Selbey Labs - Books of the Month (June 2023)

Selbey Labs - Books of the Month (June 2023)

Selbey LabsForesight & Innovation
Selbey Labs - Books of the Month (June 2023)

OMG – did someone say summer? If so, it’s time to start thinking about a reading list for the beach. And we can’t think of anything more appropriate than a book detailing the glamour of the French Riviera in its heyday, which is why we’ve included ‘Once Upon a Time World’ in our latest recommendations. Elsewhere, you might like to consider alternatives covering subjects such as linguistic philosophy, neurotechnology, freedom of thought, political turbulence, economic theory, psychology, imagination, and innovation. And if those don’t interest you, then you can always fall back on a long lunch or a game of beach volleyball. (Possibly the latter before the former).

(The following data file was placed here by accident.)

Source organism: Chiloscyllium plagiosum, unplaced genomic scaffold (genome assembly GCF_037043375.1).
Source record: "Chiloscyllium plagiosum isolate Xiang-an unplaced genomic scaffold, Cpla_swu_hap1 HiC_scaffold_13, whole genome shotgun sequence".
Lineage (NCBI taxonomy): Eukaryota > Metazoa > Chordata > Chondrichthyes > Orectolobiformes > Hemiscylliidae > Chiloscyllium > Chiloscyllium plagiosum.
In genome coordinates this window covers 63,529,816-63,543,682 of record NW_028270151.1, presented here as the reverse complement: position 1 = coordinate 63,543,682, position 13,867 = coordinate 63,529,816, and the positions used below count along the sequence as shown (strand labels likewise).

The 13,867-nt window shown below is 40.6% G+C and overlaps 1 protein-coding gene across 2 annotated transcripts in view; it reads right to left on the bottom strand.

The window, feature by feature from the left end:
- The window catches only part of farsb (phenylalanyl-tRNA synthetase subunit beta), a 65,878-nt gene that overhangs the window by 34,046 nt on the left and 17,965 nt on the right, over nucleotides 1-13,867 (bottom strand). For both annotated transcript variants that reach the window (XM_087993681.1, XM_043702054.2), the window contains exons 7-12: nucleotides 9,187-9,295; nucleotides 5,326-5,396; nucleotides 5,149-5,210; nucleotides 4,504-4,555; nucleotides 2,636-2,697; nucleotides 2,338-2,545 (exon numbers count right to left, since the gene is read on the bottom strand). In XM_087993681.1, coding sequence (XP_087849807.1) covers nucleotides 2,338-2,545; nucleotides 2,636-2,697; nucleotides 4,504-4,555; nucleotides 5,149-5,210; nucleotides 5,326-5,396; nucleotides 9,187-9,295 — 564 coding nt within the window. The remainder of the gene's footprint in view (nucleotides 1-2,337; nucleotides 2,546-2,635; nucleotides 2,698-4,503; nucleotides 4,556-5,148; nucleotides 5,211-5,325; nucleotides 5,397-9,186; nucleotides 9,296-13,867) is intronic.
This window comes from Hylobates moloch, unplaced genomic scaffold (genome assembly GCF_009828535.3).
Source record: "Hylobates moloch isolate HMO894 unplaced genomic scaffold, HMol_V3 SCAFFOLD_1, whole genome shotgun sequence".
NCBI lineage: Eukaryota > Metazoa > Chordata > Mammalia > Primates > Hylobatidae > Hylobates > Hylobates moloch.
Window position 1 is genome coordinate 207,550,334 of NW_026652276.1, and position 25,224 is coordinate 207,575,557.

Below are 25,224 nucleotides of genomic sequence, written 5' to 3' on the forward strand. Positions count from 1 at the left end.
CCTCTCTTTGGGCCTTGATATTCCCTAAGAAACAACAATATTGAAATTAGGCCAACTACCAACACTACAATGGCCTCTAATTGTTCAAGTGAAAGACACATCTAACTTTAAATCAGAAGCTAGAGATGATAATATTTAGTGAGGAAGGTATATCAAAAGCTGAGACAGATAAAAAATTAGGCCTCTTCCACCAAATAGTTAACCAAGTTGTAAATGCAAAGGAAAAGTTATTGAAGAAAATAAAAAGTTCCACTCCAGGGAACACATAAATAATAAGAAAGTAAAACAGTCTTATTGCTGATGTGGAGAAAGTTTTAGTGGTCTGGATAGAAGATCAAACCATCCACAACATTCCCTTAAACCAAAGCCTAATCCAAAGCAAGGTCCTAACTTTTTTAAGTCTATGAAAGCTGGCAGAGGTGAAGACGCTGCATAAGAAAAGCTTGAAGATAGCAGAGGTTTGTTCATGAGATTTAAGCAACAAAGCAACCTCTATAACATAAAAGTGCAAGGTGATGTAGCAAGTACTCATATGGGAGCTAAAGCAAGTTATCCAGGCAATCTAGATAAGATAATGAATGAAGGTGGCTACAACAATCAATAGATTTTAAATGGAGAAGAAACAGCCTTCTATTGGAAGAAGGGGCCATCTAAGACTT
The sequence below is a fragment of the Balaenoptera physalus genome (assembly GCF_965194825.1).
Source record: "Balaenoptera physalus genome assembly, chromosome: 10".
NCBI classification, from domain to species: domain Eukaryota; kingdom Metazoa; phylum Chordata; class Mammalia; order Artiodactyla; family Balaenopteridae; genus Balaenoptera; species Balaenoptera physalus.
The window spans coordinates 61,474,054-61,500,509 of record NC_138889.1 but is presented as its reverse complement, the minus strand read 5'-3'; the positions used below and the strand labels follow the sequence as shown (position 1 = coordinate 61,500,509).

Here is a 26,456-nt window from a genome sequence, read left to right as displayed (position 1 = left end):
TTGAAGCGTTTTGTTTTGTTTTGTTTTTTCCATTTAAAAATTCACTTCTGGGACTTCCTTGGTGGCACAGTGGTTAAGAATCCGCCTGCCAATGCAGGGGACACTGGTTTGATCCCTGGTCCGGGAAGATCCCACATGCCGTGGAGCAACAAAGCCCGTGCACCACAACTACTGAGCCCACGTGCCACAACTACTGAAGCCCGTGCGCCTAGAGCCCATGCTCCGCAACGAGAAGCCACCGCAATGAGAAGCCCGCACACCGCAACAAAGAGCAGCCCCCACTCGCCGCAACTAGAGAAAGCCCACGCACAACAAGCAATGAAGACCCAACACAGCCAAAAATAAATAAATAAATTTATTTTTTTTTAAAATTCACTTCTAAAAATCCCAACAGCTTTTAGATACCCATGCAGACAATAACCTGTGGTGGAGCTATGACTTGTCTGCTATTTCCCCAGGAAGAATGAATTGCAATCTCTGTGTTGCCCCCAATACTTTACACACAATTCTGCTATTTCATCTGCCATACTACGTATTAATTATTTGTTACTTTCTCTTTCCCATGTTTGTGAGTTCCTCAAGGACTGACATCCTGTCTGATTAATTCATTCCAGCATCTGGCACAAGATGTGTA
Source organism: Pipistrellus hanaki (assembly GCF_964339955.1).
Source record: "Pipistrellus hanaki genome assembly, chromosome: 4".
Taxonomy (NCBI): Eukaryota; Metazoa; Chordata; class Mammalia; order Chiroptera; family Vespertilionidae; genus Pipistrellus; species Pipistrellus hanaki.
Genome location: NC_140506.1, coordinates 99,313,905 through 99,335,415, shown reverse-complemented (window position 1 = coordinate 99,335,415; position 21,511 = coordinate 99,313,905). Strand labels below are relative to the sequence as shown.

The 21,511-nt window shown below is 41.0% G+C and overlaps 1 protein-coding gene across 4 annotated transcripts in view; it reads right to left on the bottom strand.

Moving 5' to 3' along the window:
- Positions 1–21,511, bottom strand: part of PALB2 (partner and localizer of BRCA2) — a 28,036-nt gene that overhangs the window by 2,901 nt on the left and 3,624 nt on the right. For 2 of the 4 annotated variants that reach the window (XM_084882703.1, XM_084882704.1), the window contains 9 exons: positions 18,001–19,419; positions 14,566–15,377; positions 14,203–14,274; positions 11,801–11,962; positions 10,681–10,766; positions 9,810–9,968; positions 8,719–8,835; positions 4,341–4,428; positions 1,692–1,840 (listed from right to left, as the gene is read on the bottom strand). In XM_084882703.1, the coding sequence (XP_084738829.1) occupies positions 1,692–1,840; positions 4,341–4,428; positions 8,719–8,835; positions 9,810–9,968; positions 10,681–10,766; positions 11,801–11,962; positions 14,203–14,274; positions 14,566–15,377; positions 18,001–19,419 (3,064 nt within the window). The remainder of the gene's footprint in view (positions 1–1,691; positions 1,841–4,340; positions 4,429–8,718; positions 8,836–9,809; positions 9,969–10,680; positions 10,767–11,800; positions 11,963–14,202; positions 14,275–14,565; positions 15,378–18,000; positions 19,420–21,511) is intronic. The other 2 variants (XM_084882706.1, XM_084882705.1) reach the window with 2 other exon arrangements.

‘Beyond Disruption: Innovate and Achieve Growth’ by W Chan Kim and Renee Mauborgne

In their new book, the authors of ‘Blue Ocean Strategy’ link two management obsessions: the ‘fourth industrial revolution’ and stakeholder capitalism. In particular, they focus on transforming attitudes towards innovation, particularly from the perspective of disruption. The dreaded D-word is everywhere in conversations about innovation theory and practice. But, the authors note, disruption is inherently destructive - displacing jobs, companies, and even entire industries. So they reveal another way to innovate and grow - nondisruptive creation, free from the destructive displacement that happens when innovators set out to disrupt...

‘The Invention of Tomorrow’ by Thomas Suddendorf